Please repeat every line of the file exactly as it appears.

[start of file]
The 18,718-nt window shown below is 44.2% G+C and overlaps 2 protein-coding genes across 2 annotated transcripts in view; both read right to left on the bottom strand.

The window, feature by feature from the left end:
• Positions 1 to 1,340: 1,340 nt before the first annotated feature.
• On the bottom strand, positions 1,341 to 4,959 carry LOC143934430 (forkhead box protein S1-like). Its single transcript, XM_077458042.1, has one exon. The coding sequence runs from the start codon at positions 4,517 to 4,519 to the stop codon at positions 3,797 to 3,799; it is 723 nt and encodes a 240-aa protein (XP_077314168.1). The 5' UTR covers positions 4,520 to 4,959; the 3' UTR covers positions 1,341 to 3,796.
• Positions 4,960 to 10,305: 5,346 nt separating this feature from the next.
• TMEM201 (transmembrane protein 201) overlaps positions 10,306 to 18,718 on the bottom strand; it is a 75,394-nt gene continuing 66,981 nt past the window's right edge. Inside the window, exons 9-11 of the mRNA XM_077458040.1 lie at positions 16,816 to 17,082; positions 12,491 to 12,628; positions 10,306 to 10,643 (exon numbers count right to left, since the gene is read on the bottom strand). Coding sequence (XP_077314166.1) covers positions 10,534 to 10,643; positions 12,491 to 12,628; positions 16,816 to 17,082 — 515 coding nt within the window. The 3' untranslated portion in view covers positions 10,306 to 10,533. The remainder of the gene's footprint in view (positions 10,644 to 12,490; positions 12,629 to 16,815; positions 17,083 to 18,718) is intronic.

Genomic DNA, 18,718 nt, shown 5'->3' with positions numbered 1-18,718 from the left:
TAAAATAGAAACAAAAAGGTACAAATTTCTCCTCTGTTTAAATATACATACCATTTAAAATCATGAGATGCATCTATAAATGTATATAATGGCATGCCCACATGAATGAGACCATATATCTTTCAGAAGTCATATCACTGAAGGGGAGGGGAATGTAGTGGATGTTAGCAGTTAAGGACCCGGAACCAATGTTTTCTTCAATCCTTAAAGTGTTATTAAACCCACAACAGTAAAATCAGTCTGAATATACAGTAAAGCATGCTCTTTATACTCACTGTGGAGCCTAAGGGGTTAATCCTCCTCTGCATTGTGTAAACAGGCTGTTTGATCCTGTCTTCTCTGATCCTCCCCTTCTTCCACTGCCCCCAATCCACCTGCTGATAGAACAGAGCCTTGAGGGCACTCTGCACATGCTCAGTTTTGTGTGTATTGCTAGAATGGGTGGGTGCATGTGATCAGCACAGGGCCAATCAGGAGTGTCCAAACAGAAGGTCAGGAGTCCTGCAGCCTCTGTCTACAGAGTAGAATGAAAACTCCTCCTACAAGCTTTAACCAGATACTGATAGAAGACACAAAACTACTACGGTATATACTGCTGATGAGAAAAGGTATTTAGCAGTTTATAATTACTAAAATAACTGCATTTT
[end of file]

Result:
The 18,718-nt window shown below is 44.2% G+C and overlaps 2 protein-coding genes across 2 annotated transcripts in view; both read right to left on the bottom strand.

The window, feature by feature from the left end:
• Positions 1 to 1,340: 1,340 nt before the first annotated feature.
• On the bottom strand, positions 1,341 to 4,959 carry LOC143934430 (forkhead box protein S1-like). Its single transcript, XM_077458042.1, has one exon. The coding sequence runs from the start codon at positions 4,517 to 4,519 to the stop codon at positions 3,797 to 3,799; it is 723 nt and encodes a 240-aa protein (XP_077314168.1). The 5' UTR covers positions 4,520 to 4,959; the 3' UTR covers positions 1,341 to 3,796.
• Positions 4,960 to 10,305: 5,346 nt separating this feature from the next.
• TMEM201 (transmembrane protein 201) overlaps positions 10,306 to 18,718 on the bottom strand; it is a 75,394-nt gene continuing 66,981 nt past the window's right edge. Inside the window, exons 9-11 of the mRNA XM_077458040.1 lie at positions 16,816 to 17,082; positions 12,491 to 12,628; positions 10,306 to 10,643 (exon numbers count right to left, since the gene is read on the bottom strand). Coding sequence (XP_077314166.1) covers positions 10,534 to 10,643; positions 12,491 to 12,628; positions 16,816 to 17,082 — 515 coding nt within the window. The 3' untranslated portion in view covers positions 10,306 to 10,533. The remainder of the gene's footprint in view (positions 10,644 to 12,490; positions 12,629 to 16,815; positions 17,083 to 18,718) is intronic.

Genomic DNA, 18,718 nt, shown 5'->3' with positions numbered 1-18,718 from the left:
TAAAATAGAAACAAAAAGGTACAAATTTCTCCTCTGTTTAAATATACATACCATTTAAAATCATGAGATGCATCTATAAATGTATATAATGGCATGCCCACATGAATGAGACCATATATCTTTCAGAAGTCATATCACTGAAGGGGAGGGGAATGTAGTGGATGTTAGCAGTTAAGGACCCGGAACCAATGTTTTCTTCAATCCTTAAAGTGTTATTAAACCCACAACAGTAAAATCAGTCTGAATATACAGTAAAGCATGCTCTTTATACTCACTGTGGAGCCTAAGGGGTTAATCCTCCTCTGCATTGTGTAAACAGGCTGTTTGATCCTGTCTTCTCTGATCCTCCCCTTCTTCCACTGCCCCCAATCCACCTGCTGATAGAACAGAGCCTTGAGGGCACTCTGCACATGCTCAGTTTTGTGTGTATTGCTAGAATGGGTGGGTGCATGTGATCAGCACAGGGCCAATCAGGAGTGTCCAAACAGAAGGTCAGGAGTCCTGCAGCCTCTGTCTACAGAGTAGAATGAAAACTCCTCCTACAAGCTTTAACCAGATACTGATAGAAGACACAAAACTACTACGGTATATACTGCTGATGAGAAAAGGTATTTAGCAGTTTATAATTACTAAAATAACTGCATTTT